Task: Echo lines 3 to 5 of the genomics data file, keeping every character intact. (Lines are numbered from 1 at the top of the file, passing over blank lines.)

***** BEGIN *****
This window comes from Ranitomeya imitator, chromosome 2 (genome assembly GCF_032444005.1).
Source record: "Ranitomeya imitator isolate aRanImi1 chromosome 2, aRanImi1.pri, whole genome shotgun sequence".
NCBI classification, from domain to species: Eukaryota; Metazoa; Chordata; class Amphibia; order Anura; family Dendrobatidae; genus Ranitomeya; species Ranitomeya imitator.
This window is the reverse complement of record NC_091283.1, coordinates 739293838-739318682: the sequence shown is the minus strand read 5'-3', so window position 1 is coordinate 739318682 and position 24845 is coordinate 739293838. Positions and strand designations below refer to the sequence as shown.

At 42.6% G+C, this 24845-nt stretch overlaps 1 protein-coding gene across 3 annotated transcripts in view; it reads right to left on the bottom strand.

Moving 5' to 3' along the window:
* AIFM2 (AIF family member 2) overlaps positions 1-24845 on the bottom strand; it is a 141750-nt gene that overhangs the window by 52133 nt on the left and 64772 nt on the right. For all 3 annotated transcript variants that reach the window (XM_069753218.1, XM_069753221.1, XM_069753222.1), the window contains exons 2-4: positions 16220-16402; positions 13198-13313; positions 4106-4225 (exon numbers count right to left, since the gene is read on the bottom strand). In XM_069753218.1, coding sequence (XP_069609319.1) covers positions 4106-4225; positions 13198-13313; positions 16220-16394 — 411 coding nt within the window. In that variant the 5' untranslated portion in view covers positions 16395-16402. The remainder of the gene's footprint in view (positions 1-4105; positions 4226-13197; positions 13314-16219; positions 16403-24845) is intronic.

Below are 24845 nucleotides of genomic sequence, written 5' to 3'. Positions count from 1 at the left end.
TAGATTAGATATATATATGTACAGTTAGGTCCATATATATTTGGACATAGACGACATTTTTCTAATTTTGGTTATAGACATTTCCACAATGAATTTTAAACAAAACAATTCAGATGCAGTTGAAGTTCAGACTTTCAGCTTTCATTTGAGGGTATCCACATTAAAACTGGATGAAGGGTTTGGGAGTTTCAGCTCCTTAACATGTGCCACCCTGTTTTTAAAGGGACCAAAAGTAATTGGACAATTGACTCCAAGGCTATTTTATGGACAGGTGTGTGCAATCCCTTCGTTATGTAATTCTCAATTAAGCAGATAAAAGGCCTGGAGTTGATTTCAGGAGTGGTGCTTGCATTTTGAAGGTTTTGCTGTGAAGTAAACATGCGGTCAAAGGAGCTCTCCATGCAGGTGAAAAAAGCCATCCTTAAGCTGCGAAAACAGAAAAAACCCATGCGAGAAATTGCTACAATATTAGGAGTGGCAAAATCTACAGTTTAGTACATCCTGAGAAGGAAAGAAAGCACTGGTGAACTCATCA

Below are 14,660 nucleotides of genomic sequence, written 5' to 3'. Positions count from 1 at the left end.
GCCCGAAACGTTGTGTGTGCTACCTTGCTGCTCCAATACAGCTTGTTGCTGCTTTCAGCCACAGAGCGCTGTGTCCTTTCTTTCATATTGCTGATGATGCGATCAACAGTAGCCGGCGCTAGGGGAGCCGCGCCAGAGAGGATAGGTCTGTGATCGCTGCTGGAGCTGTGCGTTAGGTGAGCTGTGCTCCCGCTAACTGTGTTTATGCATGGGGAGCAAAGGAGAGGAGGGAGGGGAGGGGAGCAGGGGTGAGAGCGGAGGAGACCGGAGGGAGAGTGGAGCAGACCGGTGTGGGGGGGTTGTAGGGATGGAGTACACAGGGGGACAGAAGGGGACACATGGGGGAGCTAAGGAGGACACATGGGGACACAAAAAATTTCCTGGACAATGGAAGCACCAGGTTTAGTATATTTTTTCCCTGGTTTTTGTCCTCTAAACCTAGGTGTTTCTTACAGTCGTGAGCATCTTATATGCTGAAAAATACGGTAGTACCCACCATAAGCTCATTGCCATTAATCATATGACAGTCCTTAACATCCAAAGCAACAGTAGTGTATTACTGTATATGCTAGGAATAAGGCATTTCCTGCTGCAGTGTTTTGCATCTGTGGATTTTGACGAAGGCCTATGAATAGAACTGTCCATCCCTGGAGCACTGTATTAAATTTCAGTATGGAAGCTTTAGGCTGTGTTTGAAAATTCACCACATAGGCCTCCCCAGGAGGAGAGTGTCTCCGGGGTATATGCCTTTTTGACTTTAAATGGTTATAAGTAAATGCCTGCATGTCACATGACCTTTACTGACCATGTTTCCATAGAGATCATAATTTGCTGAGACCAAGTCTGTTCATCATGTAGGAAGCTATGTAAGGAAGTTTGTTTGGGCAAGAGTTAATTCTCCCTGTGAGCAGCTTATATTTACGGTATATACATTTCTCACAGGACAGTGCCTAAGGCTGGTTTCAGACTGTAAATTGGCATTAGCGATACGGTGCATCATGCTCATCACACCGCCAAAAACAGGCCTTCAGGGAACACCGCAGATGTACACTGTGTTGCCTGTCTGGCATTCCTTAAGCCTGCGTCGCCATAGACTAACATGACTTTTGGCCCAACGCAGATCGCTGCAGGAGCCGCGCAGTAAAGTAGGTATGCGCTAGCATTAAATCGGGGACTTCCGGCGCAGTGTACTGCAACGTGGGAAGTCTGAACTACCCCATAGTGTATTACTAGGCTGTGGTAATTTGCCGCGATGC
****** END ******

NCBI classification, from domain to species: Eukaryota; Metazoa; Chordata; class Amphibia; order Anura; family Dendrobatidae; genus Ranitomeya; species Ranitomeya imitator.
This window is the reverse complement of record NC_091283.1, coordinates 739293838-739318682: the sequence shown is the minus strand read 5'-3', so window position 1 is coordinate 739318682 and position 24845 is coordinate 739293838. Positions and strand designations below refer to the sequence as shown.

At 42.6% G+C, this 24845-nt stretch overlaps 1 protein-coding gene across 3 annotated transcripts in view; it reads right to left on the bottom strand.